The right chair will improve behaviour. What do you think?
It was Mary at Sunshine Care that helped me decide that yes, the right chair does improve behaviour.
I was first asked to measure up Mary, who has dementia, for a sling. As I slipped a tape out to measure her shoulder circumference she tried to bite my hand.
Her daughter was visiting the second time and endured being called every unrepeatable name ever composed. Her vinyl recliner was allowing her to freely wriggle around. This wriggling usually left her hanging over the end of the leg rest, often damaging her skin on the metal-work. Following a recent stroke which paralysed her right side, she spent many hours hanging over the side of the chair. And the most challenging activity of all was transferring her – what strength she had left was used to hit, kick, thump and smack.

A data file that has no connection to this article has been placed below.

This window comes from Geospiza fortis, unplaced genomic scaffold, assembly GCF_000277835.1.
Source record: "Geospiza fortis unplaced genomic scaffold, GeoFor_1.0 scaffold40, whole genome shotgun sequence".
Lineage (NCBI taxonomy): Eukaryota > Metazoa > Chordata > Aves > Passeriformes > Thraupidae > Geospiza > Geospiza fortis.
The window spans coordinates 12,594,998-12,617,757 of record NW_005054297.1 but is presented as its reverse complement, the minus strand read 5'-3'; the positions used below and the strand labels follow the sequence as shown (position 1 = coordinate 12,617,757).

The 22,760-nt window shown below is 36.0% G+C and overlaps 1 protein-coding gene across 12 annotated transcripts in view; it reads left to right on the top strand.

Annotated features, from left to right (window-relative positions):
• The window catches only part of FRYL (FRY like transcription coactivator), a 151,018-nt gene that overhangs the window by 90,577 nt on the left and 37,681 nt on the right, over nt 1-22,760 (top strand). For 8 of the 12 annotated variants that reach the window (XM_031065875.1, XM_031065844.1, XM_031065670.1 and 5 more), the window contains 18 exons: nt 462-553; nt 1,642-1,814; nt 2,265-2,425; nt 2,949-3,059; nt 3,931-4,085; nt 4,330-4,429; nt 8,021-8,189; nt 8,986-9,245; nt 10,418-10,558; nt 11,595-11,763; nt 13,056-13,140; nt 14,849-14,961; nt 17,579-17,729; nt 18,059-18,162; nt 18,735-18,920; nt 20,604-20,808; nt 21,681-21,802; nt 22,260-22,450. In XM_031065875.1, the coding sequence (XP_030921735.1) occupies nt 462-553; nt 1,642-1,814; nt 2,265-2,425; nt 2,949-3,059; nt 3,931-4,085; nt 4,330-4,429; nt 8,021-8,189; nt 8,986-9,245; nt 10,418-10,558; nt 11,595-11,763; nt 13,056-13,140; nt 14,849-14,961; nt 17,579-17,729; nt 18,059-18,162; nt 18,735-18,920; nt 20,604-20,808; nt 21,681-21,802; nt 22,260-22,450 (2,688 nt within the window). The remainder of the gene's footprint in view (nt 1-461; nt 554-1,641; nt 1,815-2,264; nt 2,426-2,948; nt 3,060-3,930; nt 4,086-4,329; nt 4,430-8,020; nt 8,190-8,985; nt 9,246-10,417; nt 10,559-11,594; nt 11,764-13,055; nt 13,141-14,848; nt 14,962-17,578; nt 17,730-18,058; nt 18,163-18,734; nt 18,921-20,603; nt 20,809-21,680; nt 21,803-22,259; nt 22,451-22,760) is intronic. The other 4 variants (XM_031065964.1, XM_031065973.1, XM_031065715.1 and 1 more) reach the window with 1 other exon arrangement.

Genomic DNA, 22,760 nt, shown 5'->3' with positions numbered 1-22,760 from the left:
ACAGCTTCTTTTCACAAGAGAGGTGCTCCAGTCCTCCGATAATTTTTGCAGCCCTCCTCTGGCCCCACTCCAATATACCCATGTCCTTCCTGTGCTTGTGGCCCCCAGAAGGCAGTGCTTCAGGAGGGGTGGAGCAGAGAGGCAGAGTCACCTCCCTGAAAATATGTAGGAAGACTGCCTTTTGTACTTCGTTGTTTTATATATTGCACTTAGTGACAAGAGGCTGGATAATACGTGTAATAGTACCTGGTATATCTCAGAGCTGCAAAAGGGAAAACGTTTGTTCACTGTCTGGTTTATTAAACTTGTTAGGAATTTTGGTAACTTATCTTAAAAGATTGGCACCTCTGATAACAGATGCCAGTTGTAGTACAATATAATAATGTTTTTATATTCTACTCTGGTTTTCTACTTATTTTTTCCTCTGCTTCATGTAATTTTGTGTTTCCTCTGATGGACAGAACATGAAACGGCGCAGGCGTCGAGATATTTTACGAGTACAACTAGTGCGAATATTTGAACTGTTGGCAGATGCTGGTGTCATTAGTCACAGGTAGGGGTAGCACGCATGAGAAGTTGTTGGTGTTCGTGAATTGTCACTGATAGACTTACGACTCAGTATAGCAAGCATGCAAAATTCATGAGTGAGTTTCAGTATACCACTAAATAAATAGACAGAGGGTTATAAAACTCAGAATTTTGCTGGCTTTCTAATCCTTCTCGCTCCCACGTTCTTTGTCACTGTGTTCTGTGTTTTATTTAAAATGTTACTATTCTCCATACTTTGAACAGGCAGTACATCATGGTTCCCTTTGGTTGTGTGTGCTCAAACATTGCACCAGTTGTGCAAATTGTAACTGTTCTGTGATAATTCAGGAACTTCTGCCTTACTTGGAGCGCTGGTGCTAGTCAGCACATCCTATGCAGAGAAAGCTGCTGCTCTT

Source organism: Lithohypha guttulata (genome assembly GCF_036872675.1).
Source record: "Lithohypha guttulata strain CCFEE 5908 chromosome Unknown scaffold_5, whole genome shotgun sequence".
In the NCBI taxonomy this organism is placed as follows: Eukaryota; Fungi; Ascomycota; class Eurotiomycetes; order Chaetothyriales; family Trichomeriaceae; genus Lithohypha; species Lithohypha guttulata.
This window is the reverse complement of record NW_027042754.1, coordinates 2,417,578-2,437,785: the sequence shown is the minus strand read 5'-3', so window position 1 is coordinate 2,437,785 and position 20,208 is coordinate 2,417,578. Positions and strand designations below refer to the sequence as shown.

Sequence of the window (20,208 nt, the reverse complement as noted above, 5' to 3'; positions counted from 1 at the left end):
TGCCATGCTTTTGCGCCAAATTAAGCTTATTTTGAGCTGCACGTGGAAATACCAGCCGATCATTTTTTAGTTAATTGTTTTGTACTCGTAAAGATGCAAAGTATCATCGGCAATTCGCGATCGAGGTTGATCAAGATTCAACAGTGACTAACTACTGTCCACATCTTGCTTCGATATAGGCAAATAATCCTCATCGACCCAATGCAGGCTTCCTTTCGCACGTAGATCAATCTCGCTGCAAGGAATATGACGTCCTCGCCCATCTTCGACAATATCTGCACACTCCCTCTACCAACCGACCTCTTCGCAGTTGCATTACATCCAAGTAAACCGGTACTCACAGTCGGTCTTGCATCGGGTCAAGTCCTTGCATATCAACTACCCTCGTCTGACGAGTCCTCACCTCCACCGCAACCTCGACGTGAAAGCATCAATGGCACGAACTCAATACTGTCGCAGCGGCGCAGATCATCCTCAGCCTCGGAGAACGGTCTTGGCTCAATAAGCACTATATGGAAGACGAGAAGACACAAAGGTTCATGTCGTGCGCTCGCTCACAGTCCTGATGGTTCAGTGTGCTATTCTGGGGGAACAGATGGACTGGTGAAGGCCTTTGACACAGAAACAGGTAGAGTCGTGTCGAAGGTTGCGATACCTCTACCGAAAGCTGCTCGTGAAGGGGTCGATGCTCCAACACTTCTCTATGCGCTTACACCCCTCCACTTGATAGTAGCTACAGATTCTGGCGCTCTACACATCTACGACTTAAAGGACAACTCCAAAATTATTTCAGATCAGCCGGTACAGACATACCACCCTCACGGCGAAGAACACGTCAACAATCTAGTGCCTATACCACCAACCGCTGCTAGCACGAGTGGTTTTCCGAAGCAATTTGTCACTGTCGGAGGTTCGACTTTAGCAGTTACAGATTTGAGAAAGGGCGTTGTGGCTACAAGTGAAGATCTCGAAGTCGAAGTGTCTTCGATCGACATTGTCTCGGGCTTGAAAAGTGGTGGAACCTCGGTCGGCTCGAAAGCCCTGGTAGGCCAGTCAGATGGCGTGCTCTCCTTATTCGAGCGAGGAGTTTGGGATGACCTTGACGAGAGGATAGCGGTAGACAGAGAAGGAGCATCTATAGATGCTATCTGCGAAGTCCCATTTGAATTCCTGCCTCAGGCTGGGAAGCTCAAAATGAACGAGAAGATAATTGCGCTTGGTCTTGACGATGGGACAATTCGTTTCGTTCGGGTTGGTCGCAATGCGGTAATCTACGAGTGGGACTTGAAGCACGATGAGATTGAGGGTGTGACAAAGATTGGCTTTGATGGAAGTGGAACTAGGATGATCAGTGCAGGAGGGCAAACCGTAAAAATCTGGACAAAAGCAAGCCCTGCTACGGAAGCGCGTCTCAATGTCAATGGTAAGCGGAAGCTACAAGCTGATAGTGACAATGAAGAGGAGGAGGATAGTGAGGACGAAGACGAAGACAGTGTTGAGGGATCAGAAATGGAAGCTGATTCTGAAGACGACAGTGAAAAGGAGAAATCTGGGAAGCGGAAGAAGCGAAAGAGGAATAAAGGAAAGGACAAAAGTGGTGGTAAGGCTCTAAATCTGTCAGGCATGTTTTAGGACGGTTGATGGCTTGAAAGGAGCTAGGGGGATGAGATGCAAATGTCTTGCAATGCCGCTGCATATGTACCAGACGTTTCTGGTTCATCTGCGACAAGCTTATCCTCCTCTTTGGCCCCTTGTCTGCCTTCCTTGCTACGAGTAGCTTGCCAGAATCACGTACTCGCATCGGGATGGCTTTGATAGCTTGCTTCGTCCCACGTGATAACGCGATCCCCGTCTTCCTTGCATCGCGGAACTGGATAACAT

Which is why she received all-day, one-to-one care. Until we put her in the right chair.
Instead of hanging over the arm she now sat perfectly symmetrical. Rather than slide down the chair, she sat like a Queen on her Throne. And instead of swearing and shouting, she slept – well, she slept until someone tapped her on the arm to say hello, to which she smiled, instead of spitting.
So her one-to-one carer has been redeployed, the atmosphere in the lounge is much calmer and her family are delighted.
Which is why I say the right chair will not only increase comfort, posture and pressure relief, but also improve behaviour – what do you think?
(Names altered for reasons of confidentiality)